I look to others, to books, to Pinterest boards all the time. I am not very creative like some are, I don’t mind borrowing from others at all. If it is too close to the original designer’s I ask. When I made the sheep chart for the Angry Sheep Cardigan I understood I was very influenced by Kate Davies Sheep heid. So I sent her an e-mail, and asked her how she felt about that. Luckily she seems to share the same world I live in, we all are inspired by something and someone. And I just had a Norwegian designer asking me the same question:
- It seems like my cardigan is inspired by one of your blankets, what do you think about that? Honestly, her cardigan made a renew interest in my blanket – that is how I like the knitting community to be. Many designers are really original, I am not so, but people, knitters, still find my patterns interesting.
How do you feel about the so called controversy of “dumbing down” patterns for knitters?
Really, is there such a thing? For the last 70-80 years the Norwegian knitting patterns have been written for knitters who knew it all. No explanations, no context, just a pattern written on 1 to 2 pages. At the beginning of the new millennium those who knit were the people who had been knitting for a long time, and they were like me, middle aged or older. And then suddenly two things happened at the same time. A TV-star in Norway wore a very simple knitted sweater that the young people wanted to knit (and after a while, also the older …), and - Ravelry. After that sweater, the young knitters wanted to knit more and found the well-written English patterns, and now we have a whole new generation of knitters that we (the elderly) just had forgotten to teach. In my situation, as a knitwear designer, that has made all the difference.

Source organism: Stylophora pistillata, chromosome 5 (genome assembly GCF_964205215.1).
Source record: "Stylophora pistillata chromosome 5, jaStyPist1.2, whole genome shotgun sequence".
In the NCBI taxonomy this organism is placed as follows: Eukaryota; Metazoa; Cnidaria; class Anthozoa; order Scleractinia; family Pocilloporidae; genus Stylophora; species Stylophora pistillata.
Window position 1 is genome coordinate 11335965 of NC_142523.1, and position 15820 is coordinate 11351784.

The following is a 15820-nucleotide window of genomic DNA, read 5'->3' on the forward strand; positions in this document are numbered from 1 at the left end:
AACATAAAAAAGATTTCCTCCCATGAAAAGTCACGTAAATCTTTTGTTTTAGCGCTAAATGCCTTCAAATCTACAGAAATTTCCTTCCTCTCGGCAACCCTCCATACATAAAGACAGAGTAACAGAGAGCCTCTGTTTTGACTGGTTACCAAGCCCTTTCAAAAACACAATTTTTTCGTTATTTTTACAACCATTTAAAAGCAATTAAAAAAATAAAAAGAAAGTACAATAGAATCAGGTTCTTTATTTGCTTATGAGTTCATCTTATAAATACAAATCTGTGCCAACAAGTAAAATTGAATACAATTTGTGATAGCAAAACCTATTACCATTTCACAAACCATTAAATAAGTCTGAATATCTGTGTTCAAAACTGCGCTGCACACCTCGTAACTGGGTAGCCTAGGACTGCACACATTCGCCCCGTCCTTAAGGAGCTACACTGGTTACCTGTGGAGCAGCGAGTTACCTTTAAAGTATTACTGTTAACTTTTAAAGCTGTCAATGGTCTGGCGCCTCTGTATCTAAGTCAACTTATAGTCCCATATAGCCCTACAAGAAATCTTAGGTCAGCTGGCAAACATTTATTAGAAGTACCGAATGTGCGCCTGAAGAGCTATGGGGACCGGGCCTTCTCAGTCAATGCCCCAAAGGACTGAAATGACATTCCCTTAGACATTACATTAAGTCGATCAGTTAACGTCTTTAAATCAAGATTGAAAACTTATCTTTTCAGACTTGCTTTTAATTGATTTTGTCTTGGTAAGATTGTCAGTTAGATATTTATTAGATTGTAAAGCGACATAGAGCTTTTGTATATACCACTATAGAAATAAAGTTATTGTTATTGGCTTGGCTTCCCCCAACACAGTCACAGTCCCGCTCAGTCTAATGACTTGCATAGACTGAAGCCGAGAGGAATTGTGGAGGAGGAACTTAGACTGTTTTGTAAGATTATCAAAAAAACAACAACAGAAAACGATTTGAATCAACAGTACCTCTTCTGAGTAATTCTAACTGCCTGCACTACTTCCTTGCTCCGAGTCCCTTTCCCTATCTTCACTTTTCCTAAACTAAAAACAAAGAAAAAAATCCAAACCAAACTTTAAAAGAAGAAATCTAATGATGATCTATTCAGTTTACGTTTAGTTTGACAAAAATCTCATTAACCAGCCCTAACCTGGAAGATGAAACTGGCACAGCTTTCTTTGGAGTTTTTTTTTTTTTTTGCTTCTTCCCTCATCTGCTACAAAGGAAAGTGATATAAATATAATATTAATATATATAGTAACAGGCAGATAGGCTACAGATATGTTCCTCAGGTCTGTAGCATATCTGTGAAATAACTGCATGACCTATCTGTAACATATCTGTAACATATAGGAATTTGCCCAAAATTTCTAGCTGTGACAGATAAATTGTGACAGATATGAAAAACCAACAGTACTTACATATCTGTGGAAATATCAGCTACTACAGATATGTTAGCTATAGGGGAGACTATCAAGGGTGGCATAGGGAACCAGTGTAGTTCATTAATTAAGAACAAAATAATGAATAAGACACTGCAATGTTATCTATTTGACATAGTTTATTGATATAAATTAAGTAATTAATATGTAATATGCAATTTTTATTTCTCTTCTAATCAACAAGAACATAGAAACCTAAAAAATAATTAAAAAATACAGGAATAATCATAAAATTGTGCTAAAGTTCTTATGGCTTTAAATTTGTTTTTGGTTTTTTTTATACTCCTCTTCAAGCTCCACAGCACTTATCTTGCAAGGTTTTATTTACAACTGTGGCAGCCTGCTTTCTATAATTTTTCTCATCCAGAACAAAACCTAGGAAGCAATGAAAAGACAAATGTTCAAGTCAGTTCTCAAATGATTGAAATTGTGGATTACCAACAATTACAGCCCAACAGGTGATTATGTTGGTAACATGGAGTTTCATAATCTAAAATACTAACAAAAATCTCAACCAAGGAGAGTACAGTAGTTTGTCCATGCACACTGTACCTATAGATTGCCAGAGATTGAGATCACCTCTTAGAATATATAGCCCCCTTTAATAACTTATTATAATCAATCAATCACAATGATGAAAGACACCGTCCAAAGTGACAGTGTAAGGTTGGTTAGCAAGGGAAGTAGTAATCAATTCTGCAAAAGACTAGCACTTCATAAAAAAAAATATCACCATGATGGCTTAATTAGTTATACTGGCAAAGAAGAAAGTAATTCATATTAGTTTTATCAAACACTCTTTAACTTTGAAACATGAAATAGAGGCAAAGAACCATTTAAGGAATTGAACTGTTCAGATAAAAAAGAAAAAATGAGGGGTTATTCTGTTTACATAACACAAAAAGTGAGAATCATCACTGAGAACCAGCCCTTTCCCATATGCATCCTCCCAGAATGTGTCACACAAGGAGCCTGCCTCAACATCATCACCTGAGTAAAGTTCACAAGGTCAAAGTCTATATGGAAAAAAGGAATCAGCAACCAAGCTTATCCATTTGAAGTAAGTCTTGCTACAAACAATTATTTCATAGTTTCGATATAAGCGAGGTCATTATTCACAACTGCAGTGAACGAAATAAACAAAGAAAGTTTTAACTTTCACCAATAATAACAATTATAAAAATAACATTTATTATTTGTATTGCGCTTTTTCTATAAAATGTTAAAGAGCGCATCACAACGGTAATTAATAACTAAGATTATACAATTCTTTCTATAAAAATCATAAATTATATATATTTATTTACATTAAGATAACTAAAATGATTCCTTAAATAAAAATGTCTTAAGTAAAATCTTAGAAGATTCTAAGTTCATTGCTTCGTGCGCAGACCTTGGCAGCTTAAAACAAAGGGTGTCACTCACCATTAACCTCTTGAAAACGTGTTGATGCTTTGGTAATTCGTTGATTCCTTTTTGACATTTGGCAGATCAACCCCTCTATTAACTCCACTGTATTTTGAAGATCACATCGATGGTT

How many sample/test knitters do you have working for you or do you do it all yourself?
Experience in working with this for the last 10 years has taught me: I can’t get enough test knitters. And not only to test and find errors, to suggest new color combinations, to learn what’s working and what’s not, but to be part of a community, to create something outside my kitchen table. And test knitters, they come in all shapes and experience too. Some are truly good with after shoot-photos, some are really good in spotting minute details that aren’t working, some have ideas – in the ideal world I would have them working for me full time.
Do you have a mentor?
I wish I had a mentor. Maybe I am too old to have one; maybe I should be mentoring someone? I am part of a group called Vottelauget (The Mitten Guild) – we are 8 knitters and designers who have published 2 e-books with fairy tales as a theme and are in the process of publishing a paper book together. If anything, they are my mentors in some way.
Do you have a business model that you have emulated?